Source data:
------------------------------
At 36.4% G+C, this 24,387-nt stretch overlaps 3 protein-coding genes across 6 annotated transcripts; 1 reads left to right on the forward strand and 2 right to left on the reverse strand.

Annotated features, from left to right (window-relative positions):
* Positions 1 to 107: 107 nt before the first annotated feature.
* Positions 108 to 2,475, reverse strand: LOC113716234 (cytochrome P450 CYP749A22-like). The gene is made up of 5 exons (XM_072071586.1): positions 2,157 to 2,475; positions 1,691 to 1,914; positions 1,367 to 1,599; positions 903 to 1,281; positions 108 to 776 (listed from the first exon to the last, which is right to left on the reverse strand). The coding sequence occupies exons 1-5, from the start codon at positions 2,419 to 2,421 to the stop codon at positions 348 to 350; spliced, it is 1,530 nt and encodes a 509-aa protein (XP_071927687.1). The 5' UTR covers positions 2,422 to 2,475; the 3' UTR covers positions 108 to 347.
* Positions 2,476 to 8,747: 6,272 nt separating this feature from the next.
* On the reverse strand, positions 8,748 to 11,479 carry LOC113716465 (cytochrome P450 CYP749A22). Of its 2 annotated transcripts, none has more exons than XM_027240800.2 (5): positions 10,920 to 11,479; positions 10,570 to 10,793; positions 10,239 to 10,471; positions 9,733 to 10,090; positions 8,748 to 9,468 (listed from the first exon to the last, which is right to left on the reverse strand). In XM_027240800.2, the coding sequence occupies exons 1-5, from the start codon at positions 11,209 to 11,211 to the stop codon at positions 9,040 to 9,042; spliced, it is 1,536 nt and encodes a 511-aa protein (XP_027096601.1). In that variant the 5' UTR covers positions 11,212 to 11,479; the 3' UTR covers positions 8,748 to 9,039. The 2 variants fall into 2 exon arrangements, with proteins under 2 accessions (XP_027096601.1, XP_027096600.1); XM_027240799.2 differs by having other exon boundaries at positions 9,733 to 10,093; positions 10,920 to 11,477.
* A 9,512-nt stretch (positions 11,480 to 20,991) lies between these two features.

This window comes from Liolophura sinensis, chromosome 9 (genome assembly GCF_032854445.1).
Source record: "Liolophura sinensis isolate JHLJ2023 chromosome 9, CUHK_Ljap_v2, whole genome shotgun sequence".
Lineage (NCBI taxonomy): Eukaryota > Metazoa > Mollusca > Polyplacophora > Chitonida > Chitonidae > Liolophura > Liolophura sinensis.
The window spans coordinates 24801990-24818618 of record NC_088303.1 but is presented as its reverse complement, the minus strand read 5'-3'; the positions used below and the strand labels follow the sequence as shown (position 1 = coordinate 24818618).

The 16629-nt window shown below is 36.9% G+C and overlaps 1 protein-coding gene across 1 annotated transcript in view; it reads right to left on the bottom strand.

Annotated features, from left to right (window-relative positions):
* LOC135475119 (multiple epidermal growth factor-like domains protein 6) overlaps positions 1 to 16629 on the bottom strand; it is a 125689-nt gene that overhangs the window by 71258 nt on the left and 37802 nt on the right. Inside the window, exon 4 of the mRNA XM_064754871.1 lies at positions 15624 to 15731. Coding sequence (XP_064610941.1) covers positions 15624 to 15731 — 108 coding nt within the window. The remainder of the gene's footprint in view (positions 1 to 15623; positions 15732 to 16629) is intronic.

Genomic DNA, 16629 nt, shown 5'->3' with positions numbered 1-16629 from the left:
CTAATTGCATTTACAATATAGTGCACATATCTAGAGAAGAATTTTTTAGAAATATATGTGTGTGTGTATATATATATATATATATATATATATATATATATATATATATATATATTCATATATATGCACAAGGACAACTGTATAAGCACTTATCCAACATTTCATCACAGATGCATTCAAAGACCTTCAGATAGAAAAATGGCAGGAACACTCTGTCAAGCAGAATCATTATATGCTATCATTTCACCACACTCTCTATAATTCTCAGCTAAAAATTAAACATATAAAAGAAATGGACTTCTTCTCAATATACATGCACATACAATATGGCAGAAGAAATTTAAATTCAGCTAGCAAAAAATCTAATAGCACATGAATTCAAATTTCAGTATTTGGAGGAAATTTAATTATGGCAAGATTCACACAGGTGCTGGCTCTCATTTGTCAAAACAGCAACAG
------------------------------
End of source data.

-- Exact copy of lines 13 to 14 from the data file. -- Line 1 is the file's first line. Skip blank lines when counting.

Annotated features, from left to right (window-relative positions):
* LOC135475119 (multiple epidermal growth factor-like domains protein 6) overlaps positions 1 to 16629 on the bottom strand; it is a 125689-nt gene that overhangs the window by 71258 nt on the left and 37802 nt on the right. Inside the window, exon 4 of the mRNA XM_064754871.1 lies at positions 15624 to 15731. Coding sequence (XP_064610941.1) covers positions 15624 to 15731 — 108 coding nt within the window. The remainder of the gene's footprint in view (positions 1 to 15623; positions 15732 to 16629) is intronic.